Children are naturally dreamers. It's not unusual to find them staring out a window, lost in thought about some invented escapade. Daydreaming is how they create and explore new ideas.
Snapping back to reality can be more of a problem for some children than others, though. Kids with attention problems will stare off into space in the middle of class, preferring to stay lost in their own mind rather than return to the classroom. If trouble concentrating and focusing are constant problems for your child, they could be signs of ADHD.
Getting any child up and out the door in time for school can be a trying experience, but if a child has attention deficit hyperactivity disorder (ADHD), this process can make you want to pull your hair out.
Think about all that can go wrong: The backpack may not be where it was supposed to be or the dog may have literally eaten the homework. Suddenly, a child remembers he or she is supposed to bring something special to school or flat out refuses to wear a raincoat when it's monsooning. The list...
Scientists aren't sure why some children have ADHD. They believe it has to do, at least in part, with genes. Kids who have a parent, sibling, or other close relative with ADHD are more likely to also have the condition.
Other possible causes of ADHD include:
cigarette smoking and alcohol use during pregnancy
lead exposure during the preschool years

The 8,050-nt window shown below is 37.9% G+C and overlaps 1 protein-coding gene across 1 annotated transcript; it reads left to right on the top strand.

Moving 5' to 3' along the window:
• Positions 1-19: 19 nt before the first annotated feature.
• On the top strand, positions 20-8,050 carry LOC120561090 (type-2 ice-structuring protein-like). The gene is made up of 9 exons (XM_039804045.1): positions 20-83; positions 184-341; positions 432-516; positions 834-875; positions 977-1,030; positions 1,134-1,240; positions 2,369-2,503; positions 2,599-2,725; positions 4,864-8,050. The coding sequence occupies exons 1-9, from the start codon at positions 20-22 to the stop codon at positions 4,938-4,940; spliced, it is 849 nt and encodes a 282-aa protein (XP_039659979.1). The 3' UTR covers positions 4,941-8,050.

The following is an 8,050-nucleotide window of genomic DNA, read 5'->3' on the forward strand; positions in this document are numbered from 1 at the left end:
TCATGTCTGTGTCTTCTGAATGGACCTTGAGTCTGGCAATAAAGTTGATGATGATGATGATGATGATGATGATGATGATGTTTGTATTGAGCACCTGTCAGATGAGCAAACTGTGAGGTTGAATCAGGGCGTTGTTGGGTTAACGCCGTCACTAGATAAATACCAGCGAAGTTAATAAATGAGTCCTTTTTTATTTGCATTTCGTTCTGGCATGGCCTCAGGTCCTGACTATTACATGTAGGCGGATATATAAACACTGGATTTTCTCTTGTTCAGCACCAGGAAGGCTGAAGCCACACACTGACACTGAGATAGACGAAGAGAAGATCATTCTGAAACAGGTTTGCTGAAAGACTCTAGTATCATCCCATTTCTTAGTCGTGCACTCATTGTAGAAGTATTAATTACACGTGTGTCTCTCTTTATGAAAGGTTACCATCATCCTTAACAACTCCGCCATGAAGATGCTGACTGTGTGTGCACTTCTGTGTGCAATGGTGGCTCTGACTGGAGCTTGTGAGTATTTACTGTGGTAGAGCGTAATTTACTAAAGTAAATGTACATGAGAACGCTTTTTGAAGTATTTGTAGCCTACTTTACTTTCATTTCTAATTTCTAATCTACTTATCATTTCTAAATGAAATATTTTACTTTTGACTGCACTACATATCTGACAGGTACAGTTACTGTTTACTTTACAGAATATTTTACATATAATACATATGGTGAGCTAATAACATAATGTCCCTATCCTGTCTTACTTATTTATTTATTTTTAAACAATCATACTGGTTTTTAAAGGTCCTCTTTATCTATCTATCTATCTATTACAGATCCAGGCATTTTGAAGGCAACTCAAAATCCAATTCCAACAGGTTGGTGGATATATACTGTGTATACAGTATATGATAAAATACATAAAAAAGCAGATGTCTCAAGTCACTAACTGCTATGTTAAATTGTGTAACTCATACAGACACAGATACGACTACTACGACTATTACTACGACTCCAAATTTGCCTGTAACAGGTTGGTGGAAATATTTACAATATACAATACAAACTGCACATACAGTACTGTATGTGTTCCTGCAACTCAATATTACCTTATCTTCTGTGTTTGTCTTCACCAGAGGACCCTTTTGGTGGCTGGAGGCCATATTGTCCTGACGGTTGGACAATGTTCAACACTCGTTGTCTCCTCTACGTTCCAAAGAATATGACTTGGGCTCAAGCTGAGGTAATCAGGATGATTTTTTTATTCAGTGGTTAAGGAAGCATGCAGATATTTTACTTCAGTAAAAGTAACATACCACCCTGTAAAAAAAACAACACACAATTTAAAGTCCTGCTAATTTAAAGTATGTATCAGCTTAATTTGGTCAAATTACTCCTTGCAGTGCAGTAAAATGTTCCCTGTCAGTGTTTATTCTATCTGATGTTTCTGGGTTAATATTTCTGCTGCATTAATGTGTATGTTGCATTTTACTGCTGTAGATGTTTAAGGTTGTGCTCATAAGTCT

Behavioral Therapy for ADHD
Behavioral therapy is one way to address ADHD symptoms. In this approach, parents try to make changes in their child's behavior by giving rewards or withholding privileges.
The therapy can be done alone or along with medications.
Some techniques include:
withholding privileges or withdrawing rewards in response to unwanted behavior
combination of withholding privileges and positive reinforcement
Counselors, parents, and teachers can often work together to help the child focus and get organized.
Here are some helpful tactics you can try:
To-do lists. Create to-do lists of homework and household chores.
"Bite-size" projects. Break down projects and requests into small tasks. Instead of saying, "Do your homework," you might say, "Finish your math sheet. Than read one chapter of your English book. Finally, write one paragraph describing what you read."